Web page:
Horatio did not much like being confronted by a ghost. And he did not much like Hamlet saying to him:
There are more things in heaven and earth, Horatio,
Than are dreamt of in your philosophy.
I think that somehow this must be a tenet of Paganism.
Isn't the unknown, unrecognized, undreamed of possibilities....what we are all about?
When her brother, the storm-god Susanowa, ravaged the earth she retreated to a cave because he was so noisy. She closed the cave with a large boulder. Her disappearance deprived the world of light and life. Demons ruled the earth. The other gods used everything in their power to lure her out, but to no avail. Finally it was Uzume who succeeded. The laughter of the gods when they watched her comical and obscene dances aroused Amaterasu's curiosity. When she emerged from her cave a streak of light escaped (a streak nowadays people call dawn). The goddess then saw her own brilliant reflection in a mirror which Uzume had hung in a nearby tree. When she drew closer for a better look, the gods grabbed her and pulled her out of the cave. She returned to the sky, and brought light back into the world.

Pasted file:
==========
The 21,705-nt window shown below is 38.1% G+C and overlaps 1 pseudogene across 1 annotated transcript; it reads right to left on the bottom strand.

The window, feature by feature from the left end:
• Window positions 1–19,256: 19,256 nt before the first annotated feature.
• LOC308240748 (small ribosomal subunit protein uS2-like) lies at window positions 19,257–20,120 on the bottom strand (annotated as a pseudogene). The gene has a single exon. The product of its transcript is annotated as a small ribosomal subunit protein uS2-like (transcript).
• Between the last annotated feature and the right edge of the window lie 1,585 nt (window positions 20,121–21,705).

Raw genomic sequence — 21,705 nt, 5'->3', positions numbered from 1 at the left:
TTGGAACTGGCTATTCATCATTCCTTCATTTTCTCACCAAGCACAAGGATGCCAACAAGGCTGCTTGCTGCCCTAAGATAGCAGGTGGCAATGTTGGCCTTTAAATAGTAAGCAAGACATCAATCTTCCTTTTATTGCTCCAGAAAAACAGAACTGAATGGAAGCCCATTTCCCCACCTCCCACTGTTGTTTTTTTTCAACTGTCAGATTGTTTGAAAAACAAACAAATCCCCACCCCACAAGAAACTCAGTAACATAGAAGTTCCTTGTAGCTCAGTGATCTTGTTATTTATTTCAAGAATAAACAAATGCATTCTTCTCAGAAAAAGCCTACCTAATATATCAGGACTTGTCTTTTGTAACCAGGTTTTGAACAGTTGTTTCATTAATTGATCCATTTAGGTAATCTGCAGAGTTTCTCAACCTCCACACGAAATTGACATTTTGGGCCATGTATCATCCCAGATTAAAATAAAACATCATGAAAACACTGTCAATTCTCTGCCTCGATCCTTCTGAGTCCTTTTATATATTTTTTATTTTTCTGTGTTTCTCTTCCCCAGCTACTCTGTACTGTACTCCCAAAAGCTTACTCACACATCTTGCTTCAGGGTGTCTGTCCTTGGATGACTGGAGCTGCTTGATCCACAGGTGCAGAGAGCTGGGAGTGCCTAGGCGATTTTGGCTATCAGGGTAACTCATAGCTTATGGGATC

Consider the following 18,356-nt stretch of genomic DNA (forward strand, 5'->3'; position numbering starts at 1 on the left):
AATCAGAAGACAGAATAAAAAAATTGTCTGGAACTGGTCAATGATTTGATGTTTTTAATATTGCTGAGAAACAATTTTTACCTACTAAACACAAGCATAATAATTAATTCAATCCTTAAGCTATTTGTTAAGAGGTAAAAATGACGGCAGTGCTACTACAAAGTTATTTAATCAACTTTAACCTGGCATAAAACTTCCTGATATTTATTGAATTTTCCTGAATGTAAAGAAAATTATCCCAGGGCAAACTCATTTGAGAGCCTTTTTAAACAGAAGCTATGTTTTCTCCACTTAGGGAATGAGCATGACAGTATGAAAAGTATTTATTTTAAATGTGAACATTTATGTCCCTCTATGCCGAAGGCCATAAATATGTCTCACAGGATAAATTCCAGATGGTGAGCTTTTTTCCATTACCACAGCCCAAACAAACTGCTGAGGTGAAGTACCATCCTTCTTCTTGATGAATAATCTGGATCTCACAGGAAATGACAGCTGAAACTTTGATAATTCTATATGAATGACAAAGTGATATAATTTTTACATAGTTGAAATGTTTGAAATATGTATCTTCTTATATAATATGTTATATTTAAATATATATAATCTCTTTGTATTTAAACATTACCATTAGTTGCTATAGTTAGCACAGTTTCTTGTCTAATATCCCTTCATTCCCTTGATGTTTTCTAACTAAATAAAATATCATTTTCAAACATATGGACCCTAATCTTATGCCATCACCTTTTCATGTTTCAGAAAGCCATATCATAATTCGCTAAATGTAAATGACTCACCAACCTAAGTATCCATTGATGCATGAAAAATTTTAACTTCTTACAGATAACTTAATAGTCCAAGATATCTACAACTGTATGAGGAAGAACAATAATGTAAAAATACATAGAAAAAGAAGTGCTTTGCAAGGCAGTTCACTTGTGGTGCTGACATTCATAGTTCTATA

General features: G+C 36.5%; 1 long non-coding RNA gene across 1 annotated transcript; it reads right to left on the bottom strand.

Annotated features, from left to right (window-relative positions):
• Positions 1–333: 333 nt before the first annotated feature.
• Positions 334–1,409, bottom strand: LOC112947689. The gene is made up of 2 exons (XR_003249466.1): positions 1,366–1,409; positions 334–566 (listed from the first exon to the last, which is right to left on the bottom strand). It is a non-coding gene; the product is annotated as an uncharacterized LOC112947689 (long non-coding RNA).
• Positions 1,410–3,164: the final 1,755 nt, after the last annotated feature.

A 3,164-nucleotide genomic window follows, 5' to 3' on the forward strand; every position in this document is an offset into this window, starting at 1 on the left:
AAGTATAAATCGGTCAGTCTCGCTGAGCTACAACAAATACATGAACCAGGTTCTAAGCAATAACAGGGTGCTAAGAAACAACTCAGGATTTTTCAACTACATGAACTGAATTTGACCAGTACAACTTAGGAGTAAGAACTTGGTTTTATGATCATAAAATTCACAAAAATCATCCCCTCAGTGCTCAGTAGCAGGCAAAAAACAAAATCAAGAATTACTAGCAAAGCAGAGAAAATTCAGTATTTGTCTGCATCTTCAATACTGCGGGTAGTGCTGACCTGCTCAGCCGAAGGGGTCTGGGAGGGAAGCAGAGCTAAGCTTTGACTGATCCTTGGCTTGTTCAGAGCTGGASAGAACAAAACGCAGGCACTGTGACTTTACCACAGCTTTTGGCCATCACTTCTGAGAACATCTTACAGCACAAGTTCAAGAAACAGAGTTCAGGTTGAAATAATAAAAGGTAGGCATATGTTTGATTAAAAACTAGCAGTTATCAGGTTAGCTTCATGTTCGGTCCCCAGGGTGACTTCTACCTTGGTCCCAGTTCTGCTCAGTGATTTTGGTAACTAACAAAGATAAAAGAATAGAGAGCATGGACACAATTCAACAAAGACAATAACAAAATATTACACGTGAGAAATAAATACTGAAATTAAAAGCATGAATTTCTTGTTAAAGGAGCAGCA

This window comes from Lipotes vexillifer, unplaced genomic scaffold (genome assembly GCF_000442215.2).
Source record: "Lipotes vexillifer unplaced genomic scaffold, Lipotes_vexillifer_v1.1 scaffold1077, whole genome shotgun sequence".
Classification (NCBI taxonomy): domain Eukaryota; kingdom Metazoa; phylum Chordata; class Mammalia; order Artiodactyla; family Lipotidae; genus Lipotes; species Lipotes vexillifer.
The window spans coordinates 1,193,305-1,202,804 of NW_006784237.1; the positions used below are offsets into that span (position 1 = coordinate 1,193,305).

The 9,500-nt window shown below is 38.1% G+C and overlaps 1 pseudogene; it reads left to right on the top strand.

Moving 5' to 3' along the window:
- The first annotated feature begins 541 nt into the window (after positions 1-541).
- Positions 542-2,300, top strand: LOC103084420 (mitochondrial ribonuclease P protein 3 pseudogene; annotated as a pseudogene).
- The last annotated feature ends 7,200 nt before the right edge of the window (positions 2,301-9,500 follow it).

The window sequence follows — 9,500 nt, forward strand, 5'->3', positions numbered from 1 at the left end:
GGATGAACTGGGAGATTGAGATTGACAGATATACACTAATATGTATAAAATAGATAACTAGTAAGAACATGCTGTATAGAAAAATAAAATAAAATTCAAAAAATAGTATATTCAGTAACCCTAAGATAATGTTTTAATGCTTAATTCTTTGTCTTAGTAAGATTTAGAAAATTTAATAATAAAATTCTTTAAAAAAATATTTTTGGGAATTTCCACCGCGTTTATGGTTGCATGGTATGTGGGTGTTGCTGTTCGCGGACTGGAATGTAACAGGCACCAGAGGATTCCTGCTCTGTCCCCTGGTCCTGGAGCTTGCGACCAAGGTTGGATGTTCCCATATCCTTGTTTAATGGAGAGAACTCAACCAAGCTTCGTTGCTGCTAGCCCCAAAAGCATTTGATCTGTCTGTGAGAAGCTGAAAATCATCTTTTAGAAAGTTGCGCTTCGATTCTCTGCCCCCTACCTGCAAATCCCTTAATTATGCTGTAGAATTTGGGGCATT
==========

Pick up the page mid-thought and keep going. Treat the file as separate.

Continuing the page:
Later, she created rice fields, called inada, where she cultivated rice. She also invented the art of weaving with the loom and taught the people how to cultivate wheat and silkworms.
Amaterasu's main sanctuary is Ise-Jingue situated on Ise, on the island of Honshu. This temple is pulled down every twenty years and then rebuild in its original form. In the inner sanctum she is represented by a mirror (her body). She is also called Omikami ("illustrious goddess") and Tensho Daijan (in Sino-Japanese pronunciation).